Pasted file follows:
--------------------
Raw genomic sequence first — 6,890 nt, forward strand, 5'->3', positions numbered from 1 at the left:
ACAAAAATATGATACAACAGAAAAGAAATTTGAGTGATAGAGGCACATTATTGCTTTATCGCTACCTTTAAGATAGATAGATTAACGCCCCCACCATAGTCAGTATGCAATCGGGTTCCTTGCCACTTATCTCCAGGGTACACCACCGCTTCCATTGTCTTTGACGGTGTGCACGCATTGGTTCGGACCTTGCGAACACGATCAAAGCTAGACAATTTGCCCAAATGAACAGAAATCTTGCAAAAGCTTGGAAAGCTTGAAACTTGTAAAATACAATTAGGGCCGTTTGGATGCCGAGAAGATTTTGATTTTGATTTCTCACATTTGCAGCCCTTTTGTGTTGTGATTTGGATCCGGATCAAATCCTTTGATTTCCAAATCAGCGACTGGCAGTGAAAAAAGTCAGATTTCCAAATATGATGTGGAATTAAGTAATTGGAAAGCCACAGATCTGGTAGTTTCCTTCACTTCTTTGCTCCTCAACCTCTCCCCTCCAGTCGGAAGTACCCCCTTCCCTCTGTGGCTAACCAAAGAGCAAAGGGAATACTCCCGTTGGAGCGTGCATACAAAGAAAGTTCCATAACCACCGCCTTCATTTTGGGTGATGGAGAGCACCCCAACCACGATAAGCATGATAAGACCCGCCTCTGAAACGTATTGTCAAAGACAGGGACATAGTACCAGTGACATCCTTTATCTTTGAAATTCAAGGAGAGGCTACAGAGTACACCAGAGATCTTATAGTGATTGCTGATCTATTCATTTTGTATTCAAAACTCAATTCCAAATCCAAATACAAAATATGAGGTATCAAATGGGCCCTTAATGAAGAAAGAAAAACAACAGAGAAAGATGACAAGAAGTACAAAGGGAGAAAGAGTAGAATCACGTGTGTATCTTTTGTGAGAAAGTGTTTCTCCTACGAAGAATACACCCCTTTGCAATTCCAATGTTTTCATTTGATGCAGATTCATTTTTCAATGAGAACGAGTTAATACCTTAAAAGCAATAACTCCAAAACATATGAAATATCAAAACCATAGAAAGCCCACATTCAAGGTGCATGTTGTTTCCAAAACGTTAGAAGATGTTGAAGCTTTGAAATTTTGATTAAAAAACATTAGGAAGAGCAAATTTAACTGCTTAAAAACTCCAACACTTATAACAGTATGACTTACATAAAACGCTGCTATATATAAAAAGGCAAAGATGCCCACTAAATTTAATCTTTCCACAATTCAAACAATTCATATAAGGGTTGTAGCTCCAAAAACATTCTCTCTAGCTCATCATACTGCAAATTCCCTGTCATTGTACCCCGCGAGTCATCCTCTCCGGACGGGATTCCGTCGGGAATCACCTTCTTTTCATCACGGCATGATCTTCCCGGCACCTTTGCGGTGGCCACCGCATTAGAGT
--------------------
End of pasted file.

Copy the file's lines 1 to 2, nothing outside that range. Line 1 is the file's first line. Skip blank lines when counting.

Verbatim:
Raw genomic sequence first — 6,890 nt, forward strand, 5'->3', positions numbered from 1 at the left:
ACAAAAATATGATACAACAGAAAAGAAATTTGAGTGATAGAGGCACATTATTGCTTTATCGCTACCTTTAAGATAGATAGATTAACGCCCCCACCATAGTCAGTATGCAATCGGGTTCCTTGCCACTTATCTCCAGGGTACACCACCGCTTCCATTGTCTTTGACGGTGTGCACGCATTGGTTCGGACCTTGCGAACACGATCAAAGCTAGACAATTTGCCCAAATGAACAGAAATCTTGCAAAAGCTTGGAAAGCTTGAAACTTGTAAAATACAATTAGGGCCGTTTGGATGCCGAGAAGATTTTGATTTTGATTTCTCACATTTGCAGCCCTTTTGTGTTGTGATTTGGATCCGGATCAAATCCTTTGATTTCCAAATCAGCGACTGGCAGTGAAAAAAGTCAGATTTCCAAATATGATGTGGAATTAAGTAATTGGAAAGCCACAGATCTGGTAGTTTCCTTCACTTCTTTGCTCCTCAACCTCTCCCCTCCAGTCGGAAGTACCCCCTTCCCTCTGTGGCTAACCAAAGAGCAAAGGGAATACTCCCGTTGGAGCGTGCATACAAAGAAAGTTCCATAACCACCGCCTTCATTTTGGGTGATGGAGAGCACCCCAACCACGATAAGCATGATAAGACCCGCCTCTGAAACGTATTGTCAAAGACAGGGACATAGTACCAGTGACATCCTTTATCTTTGAAATTCAAGGAGAGGCTACAGAGTACACCAGAGATCTTATAGTGATTGCTGATCTATTCATTTTGTATTCAAAACTCAATTCCAAATCCAAATACAAAATATGAGGTATCAAATGGGCCCTTAATGAAGAAAGAAAAACAACAGAGAAAGATGACAAGAAGTACAAAGGGAGAAAGAGTAGAATCACGTGTGTATCTTTTGTGAGAAAGTGTTTCTCCTACGAAGAATACACCCCTTTGCAATTCCAATGTTTTCATTTGATGCAGATTCATTTTTCAATGAGAACGAGTTAATACCTTAAAAGCAATAACTCCAAAACATATGAAATATCAAAACCATAGAAAGCCCACATTCAAGGTGCATGTTGTTTCCAAAACGTTAGAAGATGTTGAAGCTTTGAAATTTTGATTAAAAAACATTAGGAAGAGCAAATTTAACTGCTTAAAAACTCCAACACTTATAACAGTATGACTTACATAAAACGCTGCTATATATAAAAAGGCAAAGATGCCCACTAAATTTAATCTTTCCACAATTCAAACAATTCATATAAGGGTTGTAGCTCCAAAAACATTCTCTCTAGCTCATCATACTGCAAATTCCCTGTCATTGTACCCCGCGAGTCATCCTCTCCGGACGGGATTCCGTCGGGAATCACCTTCTTTTCATCACGGCATGATCTTCCCGGCACCTTTGCGGTGGCCACCGCATTAGAGT